On an acquisition of assets, there may be GST or HST if the assets acquired were used previously in activities that involved the making of taxable supplies. The purchaser will generally be eligible to recover the tax through the input tax credit mechanism, provided the assets are consumed, used or supplied in the course of activities that involve the making of taxable supplies. However, in certain circumstances where assets are transferred as a business or part of a business and the transferee acquires ownership, possession or use of all or substantially all of the property that can reasonably be regarded as being necessary for the transferee to be capable of carrying on the business or part of a business, the transferor and transferee can make a joint election under section 167 of the GST and HST legislation to have GST and HST not apply to the transfer of assets. Similar rules apply to the QST. For the provinces that impose PST, the tax may apply, depending on the location and nature of the assets transferred and the structure of the transaction. There are generally PST exemptions for the sale of raw materials and finished goods inventory, as well as manufacturing and production equipment.

Net operating losses, other tax attributes and insolvency proceedings

Are net operating losses, tax credits or other types of deferred tax asset subject to any limitations after a change of control of the target or in any other circumstances? If not, are there techniques for preserving them? Are acquisitions or reorganisations of bankrupt or insolvent companies subject to any special rules or tax regimes?

Net operating losses incurred by a corporation in a taxation year can generally be carried forward for 20 years or carried back for three years. To limit trading in loss corporations, the Income Tax Act (ITA) contains provisions intended to restrict the use of loss carry-forwards in situations where there has been an acquisition of control of the corporation that generated the losses. Generally, an acquisition of shares sufficient to ensure the acquirer’s ability to elect a majority of the board of directors will trigger an acquisition of control under the ITA. Net operating losses can only be used following an acquisition of control if the corporation continues to carry on the business that generated the losses, and then only to reduce income from that business or a similar business. The ITA also contains provisions designed to prevent the artificial avoidance or deferral of an acquisition of control. An acquisition of control can also restrict future utilisation of investment tax credits, resource expense balances, and scientific research and development expenses. Net capital loss carry-forwards expire on an acquisition of control.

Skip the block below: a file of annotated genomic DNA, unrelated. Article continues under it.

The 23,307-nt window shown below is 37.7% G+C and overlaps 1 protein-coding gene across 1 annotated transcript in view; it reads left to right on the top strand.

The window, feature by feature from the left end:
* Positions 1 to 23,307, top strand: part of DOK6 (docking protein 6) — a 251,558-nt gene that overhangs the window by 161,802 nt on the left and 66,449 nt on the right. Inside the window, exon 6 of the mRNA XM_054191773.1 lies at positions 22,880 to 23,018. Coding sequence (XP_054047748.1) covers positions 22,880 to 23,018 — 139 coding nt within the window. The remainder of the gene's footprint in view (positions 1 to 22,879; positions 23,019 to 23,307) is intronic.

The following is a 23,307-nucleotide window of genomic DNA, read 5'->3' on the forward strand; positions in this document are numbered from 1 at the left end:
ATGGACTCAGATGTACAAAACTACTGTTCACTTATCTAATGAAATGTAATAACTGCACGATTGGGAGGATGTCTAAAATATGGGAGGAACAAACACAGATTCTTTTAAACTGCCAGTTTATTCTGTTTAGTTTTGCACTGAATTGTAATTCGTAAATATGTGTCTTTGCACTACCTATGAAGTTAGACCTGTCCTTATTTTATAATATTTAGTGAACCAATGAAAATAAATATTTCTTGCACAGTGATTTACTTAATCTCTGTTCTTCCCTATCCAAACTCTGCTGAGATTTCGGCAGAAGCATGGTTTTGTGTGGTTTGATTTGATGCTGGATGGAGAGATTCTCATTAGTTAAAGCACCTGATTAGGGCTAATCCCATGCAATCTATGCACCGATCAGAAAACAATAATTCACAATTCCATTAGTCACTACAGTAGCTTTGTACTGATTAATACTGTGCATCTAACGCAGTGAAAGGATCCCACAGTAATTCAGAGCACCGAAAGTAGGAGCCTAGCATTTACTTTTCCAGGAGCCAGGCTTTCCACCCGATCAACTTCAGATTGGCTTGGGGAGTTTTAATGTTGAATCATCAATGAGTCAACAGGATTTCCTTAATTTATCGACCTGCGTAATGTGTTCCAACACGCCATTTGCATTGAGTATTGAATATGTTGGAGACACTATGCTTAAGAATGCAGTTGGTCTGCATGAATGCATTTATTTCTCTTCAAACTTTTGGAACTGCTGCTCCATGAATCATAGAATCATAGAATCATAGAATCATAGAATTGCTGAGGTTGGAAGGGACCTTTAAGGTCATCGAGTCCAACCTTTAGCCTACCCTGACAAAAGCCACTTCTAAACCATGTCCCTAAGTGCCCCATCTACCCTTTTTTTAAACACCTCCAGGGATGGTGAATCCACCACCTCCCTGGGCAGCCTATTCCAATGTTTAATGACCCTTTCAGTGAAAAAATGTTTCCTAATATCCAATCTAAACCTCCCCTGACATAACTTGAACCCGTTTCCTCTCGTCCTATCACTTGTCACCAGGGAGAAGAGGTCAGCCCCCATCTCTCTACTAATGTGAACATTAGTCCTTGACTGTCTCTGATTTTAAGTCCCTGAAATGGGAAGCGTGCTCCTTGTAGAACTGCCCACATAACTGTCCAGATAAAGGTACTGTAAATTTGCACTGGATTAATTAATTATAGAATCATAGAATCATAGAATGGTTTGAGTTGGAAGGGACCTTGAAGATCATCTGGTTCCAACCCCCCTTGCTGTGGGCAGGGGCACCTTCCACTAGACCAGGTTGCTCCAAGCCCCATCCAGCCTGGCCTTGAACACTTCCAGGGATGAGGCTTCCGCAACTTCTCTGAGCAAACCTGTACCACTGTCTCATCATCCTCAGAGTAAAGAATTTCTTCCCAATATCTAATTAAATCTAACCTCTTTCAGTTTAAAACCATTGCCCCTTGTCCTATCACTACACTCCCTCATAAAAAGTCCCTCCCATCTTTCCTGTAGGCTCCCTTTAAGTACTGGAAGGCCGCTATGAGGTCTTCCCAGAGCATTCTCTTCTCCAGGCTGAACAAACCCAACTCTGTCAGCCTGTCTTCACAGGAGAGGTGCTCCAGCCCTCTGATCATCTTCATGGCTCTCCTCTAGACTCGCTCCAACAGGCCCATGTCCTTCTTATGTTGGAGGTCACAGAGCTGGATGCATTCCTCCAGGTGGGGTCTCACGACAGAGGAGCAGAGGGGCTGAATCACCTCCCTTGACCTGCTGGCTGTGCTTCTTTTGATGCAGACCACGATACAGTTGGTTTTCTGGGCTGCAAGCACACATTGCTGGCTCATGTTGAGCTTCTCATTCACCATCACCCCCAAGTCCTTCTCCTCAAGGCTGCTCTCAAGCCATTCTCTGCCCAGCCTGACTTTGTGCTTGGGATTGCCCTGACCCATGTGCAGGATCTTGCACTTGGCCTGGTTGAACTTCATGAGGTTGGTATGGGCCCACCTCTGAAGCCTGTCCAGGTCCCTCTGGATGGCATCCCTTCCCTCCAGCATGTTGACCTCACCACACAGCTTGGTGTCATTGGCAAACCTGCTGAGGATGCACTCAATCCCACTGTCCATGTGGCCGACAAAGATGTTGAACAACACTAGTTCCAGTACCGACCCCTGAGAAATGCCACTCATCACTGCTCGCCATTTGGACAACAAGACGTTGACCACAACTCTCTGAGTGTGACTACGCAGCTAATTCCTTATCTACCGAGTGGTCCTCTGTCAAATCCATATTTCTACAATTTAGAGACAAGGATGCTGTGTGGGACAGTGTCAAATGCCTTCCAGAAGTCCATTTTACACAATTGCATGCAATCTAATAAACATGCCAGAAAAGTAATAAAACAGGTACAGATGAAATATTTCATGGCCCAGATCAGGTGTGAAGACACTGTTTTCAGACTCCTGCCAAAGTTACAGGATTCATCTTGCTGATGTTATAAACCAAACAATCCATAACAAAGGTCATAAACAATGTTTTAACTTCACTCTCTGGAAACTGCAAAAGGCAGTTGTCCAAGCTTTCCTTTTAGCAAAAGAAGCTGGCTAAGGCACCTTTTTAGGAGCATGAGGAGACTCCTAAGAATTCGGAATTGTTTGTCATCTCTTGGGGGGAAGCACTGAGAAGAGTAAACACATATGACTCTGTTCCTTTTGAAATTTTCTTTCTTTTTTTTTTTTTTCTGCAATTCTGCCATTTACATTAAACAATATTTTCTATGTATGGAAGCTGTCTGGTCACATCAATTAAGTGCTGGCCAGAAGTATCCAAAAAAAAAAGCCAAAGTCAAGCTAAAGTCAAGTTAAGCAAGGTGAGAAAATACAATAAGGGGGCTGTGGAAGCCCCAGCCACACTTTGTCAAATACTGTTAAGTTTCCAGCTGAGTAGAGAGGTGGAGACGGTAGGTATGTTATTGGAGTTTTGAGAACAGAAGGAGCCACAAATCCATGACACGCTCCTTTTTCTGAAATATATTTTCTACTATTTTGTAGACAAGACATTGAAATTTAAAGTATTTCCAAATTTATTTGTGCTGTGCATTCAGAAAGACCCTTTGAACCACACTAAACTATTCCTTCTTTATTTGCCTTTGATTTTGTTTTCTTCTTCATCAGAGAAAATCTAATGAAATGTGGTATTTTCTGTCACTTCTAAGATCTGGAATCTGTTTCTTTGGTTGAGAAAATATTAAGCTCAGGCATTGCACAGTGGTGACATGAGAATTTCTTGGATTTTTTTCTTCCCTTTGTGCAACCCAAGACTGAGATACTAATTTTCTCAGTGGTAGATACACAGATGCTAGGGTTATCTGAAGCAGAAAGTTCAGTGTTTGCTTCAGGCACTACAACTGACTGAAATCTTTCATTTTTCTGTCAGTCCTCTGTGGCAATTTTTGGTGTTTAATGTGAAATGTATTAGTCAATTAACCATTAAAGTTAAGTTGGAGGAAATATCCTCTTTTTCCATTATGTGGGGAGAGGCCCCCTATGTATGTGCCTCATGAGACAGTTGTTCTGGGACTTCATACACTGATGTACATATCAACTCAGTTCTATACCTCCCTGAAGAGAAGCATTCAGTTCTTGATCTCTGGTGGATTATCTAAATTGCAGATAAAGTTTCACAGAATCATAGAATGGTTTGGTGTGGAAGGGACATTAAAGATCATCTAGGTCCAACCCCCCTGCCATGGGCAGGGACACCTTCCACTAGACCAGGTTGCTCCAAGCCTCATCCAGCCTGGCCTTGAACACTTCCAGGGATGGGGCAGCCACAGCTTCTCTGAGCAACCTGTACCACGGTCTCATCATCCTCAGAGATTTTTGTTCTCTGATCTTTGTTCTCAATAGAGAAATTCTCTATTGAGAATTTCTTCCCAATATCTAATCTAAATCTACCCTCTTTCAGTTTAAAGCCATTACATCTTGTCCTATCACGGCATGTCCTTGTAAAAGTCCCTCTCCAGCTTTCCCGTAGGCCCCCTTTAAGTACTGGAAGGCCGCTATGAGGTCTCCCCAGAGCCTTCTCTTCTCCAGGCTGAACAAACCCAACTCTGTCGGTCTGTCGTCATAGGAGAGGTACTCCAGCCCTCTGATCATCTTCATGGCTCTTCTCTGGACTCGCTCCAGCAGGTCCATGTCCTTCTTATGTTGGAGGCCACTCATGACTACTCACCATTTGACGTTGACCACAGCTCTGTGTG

Acquisitions or reorganisations of bankrupt or insolvent companies will often attract the application of the debt forgiveness rules in the ITA, which generally provide that where debt is settled for less than its principal amount, the forgiven amount will reduce certain tax attributes of the debtor (eg, loss carry-forwards, resource expense balances, undepreciated capital cost balances, etc). Any remaining forgiven amount will generally result in an income inclusion for the debtor and be subject to tax as a capital gain.

Interest relief

Does an acquisition company get interest relief for borrowings to acquire the target? Are there restrictions on deductibility generally or where the lender is foreign, a related party, or both? In particular, are there capitalisation rules that prevent the pushdown of excessive debt?

Generally, reasonable interest paid or payable on borrowings used for the purpose of earning income from a business or property is deductible in computing income under the ITA, subject to thin capitalisation restrictions.